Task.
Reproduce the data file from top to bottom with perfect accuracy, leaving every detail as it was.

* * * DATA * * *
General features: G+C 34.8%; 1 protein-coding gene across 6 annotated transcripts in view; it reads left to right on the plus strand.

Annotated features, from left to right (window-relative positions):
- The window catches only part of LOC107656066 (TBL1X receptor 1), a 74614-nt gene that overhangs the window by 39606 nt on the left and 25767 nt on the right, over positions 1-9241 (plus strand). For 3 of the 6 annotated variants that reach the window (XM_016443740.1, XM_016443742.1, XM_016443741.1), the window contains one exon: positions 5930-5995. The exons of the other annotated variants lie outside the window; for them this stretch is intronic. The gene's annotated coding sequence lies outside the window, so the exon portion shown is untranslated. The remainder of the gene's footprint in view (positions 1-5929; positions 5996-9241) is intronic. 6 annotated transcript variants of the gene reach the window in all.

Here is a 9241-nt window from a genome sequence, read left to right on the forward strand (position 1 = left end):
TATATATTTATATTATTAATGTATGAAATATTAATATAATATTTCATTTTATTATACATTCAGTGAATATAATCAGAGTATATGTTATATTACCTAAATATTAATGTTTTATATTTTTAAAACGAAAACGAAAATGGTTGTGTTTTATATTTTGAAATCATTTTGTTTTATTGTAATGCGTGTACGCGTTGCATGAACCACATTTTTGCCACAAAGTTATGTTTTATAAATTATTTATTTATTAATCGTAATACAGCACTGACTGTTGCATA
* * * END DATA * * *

General features: G+C 34.8%; 1 protein-coding gene across 6 annotated transcripts in view; it reads left to right on the plus strand.

Annotated features, from left to right (window-relative positions):
- The window catches only part of LOC107656066 (TBL1X receptor 1), a 74614-nt gene that overhangs the window by 39606 nt on the left and 25767 nt on the right, over positions 1-9241 (plus strand). For 3 of the 6 annotated variants that reach the window (XM_016443740.1, XM_016443742.1, XM_016443741.1), the window contains one exon: positions 5930-5995. The exons of the other annotated variants lie outside the window; for them this stretch is intronic. The gene's annotated coding sequence lies outside the window, so the exon portion shown is untranslated. The remainder of the gene's footprint in view (positions 1-5929; positions 5996-9241) is intronic. 6 annotated transcript variants of the gene reach the window in all.

Here is a 9241-nt window from a genome sequence, read left to right on the forward strand (position 1 = left end):
TATATATTTATATTATTAATGTATGAAATATTAATATAATATTTCATTTTATTATACATTCAGTGAATATAATCAGAGTATATGTTATATTACCTAAATATTAATGTTTTATATTTTTAAAACGAAAACGAAAATGGTTGTGTTTTATATTTTGAAATCATTTTGTTTTATTGTAATGCGTGTACGCGTTGCATGAACCACATTTTTGCCACAAAGTTATGTTTTATAAATTATTTATTTATTAATCGTAATACAGCACTGACTGTTGCATA